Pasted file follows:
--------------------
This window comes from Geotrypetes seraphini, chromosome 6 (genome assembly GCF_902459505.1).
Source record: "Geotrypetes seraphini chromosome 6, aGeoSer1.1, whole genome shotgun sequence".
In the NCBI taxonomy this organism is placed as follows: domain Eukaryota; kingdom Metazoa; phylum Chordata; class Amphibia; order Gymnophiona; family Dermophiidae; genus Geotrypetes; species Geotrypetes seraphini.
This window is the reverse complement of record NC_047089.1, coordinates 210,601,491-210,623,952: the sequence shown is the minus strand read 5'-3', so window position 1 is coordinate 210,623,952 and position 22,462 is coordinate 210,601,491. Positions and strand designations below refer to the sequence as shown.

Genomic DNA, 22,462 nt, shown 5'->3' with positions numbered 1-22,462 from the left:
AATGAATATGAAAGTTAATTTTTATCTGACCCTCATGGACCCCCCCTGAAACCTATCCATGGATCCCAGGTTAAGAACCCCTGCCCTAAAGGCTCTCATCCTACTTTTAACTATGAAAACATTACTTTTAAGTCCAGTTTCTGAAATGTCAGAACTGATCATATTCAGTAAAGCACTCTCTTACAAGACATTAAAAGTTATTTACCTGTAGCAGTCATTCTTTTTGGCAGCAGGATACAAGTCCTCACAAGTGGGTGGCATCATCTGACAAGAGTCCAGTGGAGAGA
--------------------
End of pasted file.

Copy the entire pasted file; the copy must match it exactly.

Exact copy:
This window comes from Geotrypetes seraphini, chromosome 6 (genome assembly GCF_902459505.1).
Source record: "Geotrypetes seraphini chromosome 6, aGeoSer1.1, whole genome shotgun sequence".
In the NCBI taxonomy this organism is placed as follows: domain Eukaryota; kingdom Metazoa; phylum Chordata; class Amphibia; order Gymnophiona; family Dermophiidae; genus Geotrypetes; species Geotrypetes seraphini.
This window is the reverse complement of record NC_047089.1, coordinates 210,601,491-210,623,952: the sequence shown is the minus strand read 5'-3', so window position 1 is coordinate 210,623,952 and position 22,462 is coordinate 210,601,491. Positions and strand designations below refer to the sequence as shown.

Genomic DNA, 22,462 nt, shown 5'->3' with positions numbered 1-22,462 from the left:
AATGAATATGAAAGTTAATTTTTATCTGACCCTCATGGACCCCCCCTGAAACCTATCCATGGATCCCAGGTTAAGAACCCCTGCCCTAAAGGCTCTCATCCTACTTTTAACTATGAAAACATTACTTTTAAGTCCAGTTTCTGAAATGTCAGAACTGATCATATTCAGTAAAGCACTCTCTTACAAGACATTAAAAGTTATTTACCTGTAGCAGTCATTCTTTTTGGCAGCAGGATACAAGTCCTCACAAGTGGGTGGCATCATCTGACAAGAGTCCAGTGGAGAGA